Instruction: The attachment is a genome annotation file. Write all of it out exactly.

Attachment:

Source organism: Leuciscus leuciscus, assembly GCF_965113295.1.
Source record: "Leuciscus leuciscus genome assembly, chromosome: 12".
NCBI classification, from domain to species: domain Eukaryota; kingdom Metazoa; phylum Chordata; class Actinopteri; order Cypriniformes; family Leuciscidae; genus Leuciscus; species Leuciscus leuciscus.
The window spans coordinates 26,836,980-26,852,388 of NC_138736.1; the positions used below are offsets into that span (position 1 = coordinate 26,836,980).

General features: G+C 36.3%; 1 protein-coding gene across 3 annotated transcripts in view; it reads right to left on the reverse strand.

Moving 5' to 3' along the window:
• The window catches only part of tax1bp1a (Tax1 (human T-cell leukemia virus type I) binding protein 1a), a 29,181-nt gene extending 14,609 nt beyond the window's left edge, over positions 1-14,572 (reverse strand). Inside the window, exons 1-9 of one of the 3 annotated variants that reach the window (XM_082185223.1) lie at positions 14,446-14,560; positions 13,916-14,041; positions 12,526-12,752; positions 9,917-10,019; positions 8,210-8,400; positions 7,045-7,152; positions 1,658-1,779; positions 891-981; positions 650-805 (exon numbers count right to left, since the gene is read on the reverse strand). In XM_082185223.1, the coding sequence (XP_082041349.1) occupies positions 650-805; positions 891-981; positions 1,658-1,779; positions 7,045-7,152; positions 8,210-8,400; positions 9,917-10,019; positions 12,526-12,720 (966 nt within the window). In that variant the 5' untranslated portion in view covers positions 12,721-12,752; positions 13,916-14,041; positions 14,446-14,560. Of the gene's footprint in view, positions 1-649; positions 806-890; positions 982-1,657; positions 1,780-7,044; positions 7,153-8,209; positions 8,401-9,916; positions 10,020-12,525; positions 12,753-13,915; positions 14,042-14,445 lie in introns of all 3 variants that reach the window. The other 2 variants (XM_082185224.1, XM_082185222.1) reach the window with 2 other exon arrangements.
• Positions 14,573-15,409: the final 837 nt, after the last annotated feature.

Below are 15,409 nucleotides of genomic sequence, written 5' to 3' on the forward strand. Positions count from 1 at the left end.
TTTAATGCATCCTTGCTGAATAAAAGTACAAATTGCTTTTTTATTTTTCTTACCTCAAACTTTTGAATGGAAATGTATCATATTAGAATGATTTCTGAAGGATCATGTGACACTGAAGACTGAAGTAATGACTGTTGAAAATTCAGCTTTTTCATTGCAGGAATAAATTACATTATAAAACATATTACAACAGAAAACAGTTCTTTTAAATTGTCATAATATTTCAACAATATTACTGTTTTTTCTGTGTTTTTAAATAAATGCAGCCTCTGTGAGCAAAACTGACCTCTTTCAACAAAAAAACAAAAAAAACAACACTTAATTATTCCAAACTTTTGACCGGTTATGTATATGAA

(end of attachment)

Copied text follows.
Source organism: Leuciscus leuciscus, assembly GCF_965113295.1.
Source record: "Leuciscus leuciscus genome assembly, chromosome: 12".
NCBI classification, from domain to species: domain Eukaryota; kingdom Metazoa; phylum Chordata; class Actinopteri; order Cypriniformes; family Leuciscidae; genus Leuciscus; species Leuciscus leuciscus.
The window spans coordinates 26,836,980-26,852,388 of NC_138736.1; the positions used below are offsets into that span (position 1 = coordinate 26,836,980).

General features: G+C 36.3%; 1 protein-coding gene across 3 annotated transcripts in view; it reads right to left on the reverse strand.

Moving 5' to 3' along the window:
• The window catches only part of tax1bp1a (Tax1 (human T-cell leukemia virus type I) binding protein 1a), a 29,181-nt gene extending 14,609 nt beyond the window's left edge, over positions 1-14,572 (reverse strand). Inside the window, exons 1-9 of one of the 3 annotated variants that reach the window (XM_082185223.1) lie at positions 14,446-14,560; positions 13,916-14,041; positions 12,526-12,752; positions 9,917-10,019; positions 8,210-8,400; positions 7,045-7,152; positions 1,658-1,779; positions 891-981; positions 650-805 (exon numbers count right to left, since the gene is read on the reverse strand). In XM_082185223.1, the coding sequence (XP_082041349.1) occupies positions 650-805; positions 891-981; positions 1,658-1,779; positions 7,045-7,152; positions 8,210-8,400; positions 9,917-10,019; positions 12,526-12,720 (966 nt within the window). In that variant the 5' untranslated portion in view covers positions 12,721-12,752; positions 13,916-14,041; positions 14,446-14,560. Of the gene's footprint in view, positions 1-649; positions 806-890; positions 982-1,657; positions 1,780-7,044; positions 7,153-8,209; positions 8,401-9,916; positions 10,020-12,525; positions 12,753-13,915; positions 14,042-14,445 lie in introns of all 3 variants that reach the window. The other 2 variants (XM_082185224.1, XM_082185222.1) reach the window with 2 other exon arrangements.
• Positions 14,573-15,409: the final 837 nt, after the last annotated feature.

Below are 15,409 nucleotides of genomic sequence, written 5' to 3' on the forward strand. Positions count from 1 at the left end.
TTTAATGCATCCTTGCTGAATAAAAGTACAAATTGCTTTTTTATTTTTCTTACCTCAAACTTTTGAATGGAAATGTATCATATTAGAATGATTTCTGAAGGATCATGTGACACTGAAGACTGAAGTAATGACTGTTGAAAATTCAGCTTTTTCATTGCAGGAATAAATTACATTATAAAACATATTACAACAGAAAACAGTTCTTTTAAATTGTCATAATATTTCAACAATATTACTGTTTTTTCTGTGTTTTTAAATAAATGCAGCCTCTGTGAGCAAAACTGACCTCTTTCAACAAAAAAACAAAAAAAACAACACTTAATTATTCCAAACTTTTGACCGGTTATGTATATGAA